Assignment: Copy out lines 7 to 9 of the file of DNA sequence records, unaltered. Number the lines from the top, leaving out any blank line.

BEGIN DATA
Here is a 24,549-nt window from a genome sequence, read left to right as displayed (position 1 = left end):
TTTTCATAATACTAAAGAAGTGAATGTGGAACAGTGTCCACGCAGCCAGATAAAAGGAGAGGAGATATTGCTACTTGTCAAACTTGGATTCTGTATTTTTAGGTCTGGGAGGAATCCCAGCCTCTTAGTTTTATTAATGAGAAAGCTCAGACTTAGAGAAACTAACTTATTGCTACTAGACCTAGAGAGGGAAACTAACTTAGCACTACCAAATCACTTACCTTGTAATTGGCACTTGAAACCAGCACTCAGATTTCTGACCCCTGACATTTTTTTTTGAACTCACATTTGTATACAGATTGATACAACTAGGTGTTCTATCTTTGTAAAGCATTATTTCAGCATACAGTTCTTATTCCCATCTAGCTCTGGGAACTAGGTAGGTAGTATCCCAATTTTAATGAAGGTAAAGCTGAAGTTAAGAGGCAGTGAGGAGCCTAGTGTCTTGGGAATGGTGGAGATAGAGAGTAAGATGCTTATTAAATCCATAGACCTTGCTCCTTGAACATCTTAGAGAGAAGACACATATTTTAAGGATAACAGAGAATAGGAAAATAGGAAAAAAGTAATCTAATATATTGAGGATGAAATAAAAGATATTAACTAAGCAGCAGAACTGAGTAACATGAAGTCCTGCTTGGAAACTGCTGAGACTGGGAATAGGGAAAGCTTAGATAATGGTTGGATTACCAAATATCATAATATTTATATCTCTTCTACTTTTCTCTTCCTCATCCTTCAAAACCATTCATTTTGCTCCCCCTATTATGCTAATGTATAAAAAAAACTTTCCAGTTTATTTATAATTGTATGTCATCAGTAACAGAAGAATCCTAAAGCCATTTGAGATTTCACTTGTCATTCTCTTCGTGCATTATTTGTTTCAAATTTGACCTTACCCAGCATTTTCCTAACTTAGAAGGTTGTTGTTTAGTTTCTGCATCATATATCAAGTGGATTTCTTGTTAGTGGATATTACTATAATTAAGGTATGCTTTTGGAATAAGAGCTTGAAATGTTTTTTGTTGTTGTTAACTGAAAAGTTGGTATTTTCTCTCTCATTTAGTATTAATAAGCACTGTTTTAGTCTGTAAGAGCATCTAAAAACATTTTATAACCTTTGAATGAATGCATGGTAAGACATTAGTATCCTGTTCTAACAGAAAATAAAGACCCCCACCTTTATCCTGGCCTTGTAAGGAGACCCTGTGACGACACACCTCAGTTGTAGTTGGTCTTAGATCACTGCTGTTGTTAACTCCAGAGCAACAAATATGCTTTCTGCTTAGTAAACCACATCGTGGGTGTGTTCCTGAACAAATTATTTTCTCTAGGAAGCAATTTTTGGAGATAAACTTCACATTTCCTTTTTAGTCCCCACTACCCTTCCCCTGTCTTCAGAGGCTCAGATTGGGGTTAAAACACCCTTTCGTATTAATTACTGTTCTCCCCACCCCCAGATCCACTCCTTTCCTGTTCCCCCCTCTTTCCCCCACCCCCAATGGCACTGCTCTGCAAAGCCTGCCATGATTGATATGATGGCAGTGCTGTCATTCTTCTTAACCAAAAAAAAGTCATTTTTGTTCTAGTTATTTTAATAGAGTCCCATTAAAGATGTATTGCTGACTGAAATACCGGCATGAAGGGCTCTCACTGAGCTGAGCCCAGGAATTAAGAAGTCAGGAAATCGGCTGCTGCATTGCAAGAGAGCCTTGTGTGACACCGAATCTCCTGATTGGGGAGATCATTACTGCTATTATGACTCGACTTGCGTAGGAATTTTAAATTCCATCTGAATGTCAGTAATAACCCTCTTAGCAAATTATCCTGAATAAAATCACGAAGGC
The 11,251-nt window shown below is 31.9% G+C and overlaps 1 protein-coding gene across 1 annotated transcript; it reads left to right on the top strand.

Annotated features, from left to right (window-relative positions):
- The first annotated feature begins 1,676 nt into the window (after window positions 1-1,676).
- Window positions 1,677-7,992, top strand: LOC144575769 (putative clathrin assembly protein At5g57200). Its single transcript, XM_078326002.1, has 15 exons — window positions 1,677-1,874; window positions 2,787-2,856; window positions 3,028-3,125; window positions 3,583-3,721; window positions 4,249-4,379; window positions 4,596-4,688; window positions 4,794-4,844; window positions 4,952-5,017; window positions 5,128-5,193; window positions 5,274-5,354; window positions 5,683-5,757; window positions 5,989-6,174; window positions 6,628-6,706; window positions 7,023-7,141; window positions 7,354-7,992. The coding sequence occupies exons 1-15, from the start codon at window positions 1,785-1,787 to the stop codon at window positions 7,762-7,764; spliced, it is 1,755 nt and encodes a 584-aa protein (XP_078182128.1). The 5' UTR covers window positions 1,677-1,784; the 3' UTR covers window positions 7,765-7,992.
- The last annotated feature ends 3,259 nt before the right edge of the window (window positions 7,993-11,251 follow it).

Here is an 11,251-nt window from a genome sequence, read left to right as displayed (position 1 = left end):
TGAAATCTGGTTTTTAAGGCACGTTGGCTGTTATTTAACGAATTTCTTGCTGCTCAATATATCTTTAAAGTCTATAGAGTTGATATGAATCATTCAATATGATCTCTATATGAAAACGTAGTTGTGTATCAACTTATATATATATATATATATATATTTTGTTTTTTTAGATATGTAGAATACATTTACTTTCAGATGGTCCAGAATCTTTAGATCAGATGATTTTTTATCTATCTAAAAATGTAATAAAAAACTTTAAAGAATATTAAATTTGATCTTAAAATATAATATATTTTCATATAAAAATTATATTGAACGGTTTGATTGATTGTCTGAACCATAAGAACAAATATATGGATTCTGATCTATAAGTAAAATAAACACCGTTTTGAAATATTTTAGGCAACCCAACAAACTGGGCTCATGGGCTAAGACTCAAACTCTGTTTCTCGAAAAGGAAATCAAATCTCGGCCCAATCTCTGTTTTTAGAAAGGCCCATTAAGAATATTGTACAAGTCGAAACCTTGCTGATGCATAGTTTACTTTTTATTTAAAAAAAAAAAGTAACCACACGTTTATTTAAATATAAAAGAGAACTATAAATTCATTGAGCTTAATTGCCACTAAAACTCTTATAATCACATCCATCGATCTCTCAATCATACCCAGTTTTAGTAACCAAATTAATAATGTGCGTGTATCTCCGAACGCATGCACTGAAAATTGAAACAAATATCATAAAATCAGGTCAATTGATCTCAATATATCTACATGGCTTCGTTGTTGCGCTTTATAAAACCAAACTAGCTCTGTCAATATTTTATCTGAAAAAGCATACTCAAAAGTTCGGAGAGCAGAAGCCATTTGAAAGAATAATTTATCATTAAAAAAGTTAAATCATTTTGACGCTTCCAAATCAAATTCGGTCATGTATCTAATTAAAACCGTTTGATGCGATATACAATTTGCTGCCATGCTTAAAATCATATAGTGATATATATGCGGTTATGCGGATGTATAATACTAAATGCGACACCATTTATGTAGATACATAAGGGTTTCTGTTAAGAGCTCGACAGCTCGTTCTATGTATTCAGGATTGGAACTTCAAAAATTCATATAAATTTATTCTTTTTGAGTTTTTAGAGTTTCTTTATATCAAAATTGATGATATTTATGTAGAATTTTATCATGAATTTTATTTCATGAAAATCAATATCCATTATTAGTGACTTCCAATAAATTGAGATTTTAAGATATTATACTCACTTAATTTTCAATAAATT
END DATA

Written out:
- The last annotated feature ends 3,259 nt before the right edge of the window (window positions 7,993-11,251 follow it).

Here is an 11,251-nt window from a genome sequence, read left to right as displayed (position 1 = left end):
TGAAATCTGGTTTTTAAGGCACGTTGGCTGTTATTTAACGAATTTCTTGCTGCTCAATATATCTTTAAAGTCTATAGAGTTGATATGAATCATTCAATATGATCTCTATATGAAAACGTAGTTGTGTATCAACTTATATATATATATATATATATATTTTGTTTTTTTAGATATGTAGAATACATTTACTTTCAGATGGTCCAGAATCTTTAGATCAGATGATTTTTTATCTATCTAAAAATGTAATAAAAAACTTTAAAGAATATTAAATTTGATCTTAAAATATAATATATTTTCATATAAAAATTATATTGAACGGTTTGATTGATTGTCTGAACCATAAGAACAAATATATGGATTCTGATCTATAAGTAAAATAAACACCGTTTTGAAATATTTTAGGCAACCCAACAAACTGGGCTCATGGGCTAAGACTCAAACTCTGTTTCTCGAAAAGGAAATCAAATCTCGGCCCAATCTCTGTTTTTAGAAAGGCCCATTAAGAATATTGTACAAGTCGAAACCTTGCTGATGCATAGTTTACTTTTTATTTAAAAAAAAAAAGTAACCACACGTTTATTTAAATATAAAAGAGAACTATAAATTCATTGAGCTTAATTGCCACTAAAACTCTTATAATCACATCCATCGATCTCTCAATCATACCCAGTTTTAGTAACCAAATTAATAATGTGCGTGTATCTCCGAACGCATGCACTGAAAATTGAAACAAATATCATAAAATCAGGTCAATTGATCTCAATATATCTACATGGCTTCGTTGTTGCGCTTTATAAAACCAAACTAGCTCTGTCAATATTTTATCTGAAAAAGCATACTCAAAAGTTCGGAGAGCAGAAGCCATTTGAAAGAATAATTTATCATTAAAAAAGTTAAATCATTTTGACGCTTCCAAATCAAATTCGGTCATGTATCTAATTAAAACCGTTTGATGCGATATACAATTTGCTGCCATGCTTAAAATCATATAGTGATATATATGCGGTTATGCGGATGTATAATACTAAATGCGACACCATTTATGTAGATACATAAGGGTTTCTGTTAAGAGCTCGACAGCTCGTTCTATGTATTCAGGATTGGAACTTCAAAAATTCATATAAATTTATTCTTTTTGAGTTTTTAGAGTTTCTTTATATCAAAATTGATGATATTTATGTAGAATTTTATCATGAATTTTATTTCATGAAAATCAATATCCATTATTAGTGACTTCCAATAAATTGAGATTTTAAGATATTATACTCACTTAATTTTCAATAAATT